A Politically Committed Kind of Silence. Ireland in Samuel Beckett’s Catastrophe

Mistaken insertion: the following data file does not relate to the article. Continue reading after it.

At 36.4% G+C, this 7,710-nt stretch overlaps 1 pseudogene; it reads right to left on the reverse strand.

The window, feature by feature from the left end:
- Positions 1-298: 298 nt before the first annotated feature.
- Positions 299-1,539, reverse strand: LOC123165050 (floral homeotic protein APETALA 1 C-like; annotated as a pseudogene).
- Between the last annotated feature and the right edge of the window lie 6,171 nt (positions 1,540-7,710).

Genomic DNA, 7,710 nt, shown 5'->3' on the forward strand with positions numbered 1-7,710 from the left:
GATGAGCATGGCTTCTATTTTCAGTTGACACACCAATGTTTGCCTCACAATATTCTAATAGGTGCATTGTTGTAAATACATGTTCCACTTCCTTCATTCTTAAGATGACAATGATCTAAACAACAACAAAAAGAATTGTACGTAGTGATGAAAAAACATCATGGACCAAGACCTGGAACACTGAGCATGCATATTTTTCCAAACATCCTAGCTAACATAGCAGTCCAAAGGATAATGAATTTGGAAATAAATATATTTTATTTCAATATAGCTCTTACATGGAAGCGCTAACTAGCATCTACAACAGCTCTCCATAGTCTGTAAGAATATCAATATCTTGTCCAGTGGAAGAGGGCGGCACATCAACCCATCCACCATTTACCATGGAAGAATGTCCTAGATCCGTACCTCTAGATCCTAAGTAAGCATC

Samuel Beckett’s Catastrophe (1982), which is dedicated to Václav Havel, exemplifies in a direct way the idea of non-violent resistance. It is a short work in which an actor, who is going to appear before an audience under the instruction of a tyrannical director, performs an act of defiance with one simple gesture. The present article aims to explore the play’s effectiveness by setting it in the context of Beckett’s complex relation with Irish history. Catastrophe, hence, will be read from an Irish perspective, and the nature of Ireland’s presence in Beckett’s work will be analysed together with the subtle ways in which the author seeks to accommodate his own refusal to engage personally in a factious vision of Irish politics with a need to understand and interpret his country’s contemporary history.
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